Scientists analysed footage from small video cameras with infrared night-vision attached to the animals
When they are in the deep, dark ocean, seals use their whiskers to track down their prey, a study has confirmed after observing the sea mammals in their natural habitat.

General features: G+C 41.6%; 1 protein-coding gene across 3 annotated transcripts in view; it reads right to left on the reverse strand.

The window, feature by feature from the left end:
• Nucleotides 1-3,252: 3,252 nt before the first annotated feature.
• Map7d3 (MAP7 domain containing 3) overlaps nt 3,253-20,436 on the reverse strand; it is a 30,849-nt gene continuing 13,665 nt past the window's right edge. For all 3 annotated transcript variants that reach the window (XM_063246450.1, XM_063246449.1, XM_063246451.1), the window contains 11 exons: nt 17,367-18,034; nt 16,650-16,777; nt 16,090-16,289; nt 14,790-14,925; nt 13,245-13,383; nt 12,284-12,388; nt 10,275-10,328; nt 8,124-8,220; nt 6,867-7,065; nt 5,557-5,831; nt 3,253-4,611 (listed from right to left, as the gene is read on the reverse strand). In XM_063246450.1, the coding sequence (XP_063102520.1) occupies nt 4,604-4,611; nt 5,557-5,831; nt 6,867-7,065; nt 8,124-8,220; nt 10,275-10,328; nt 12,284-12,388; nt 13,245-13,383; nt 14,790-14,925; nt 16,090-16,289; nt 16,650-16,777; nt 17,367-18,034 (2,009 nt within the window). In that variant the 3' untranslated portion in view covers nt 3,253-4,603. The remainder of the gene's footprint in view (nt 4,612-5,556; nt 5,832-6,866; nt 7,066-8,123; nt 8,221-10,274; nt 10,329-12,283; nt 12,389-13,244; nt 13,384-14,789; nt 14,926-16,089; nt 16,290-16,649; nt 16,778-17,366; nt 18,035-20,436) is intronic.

It’s hard for light to penetrate the gloom of the ocean’s depths, and animals have come up with a variety of adaptations in order to live and hunt there. Whales and dolphins, for example, use echolocation – the art of sending out clicky noises into the water and listening to their echo as they bounce off possible prey, to locate them. But deep-diving seals who don’t have those same acoustic projectors must have evolutionarily learned to deploy another sensory technique.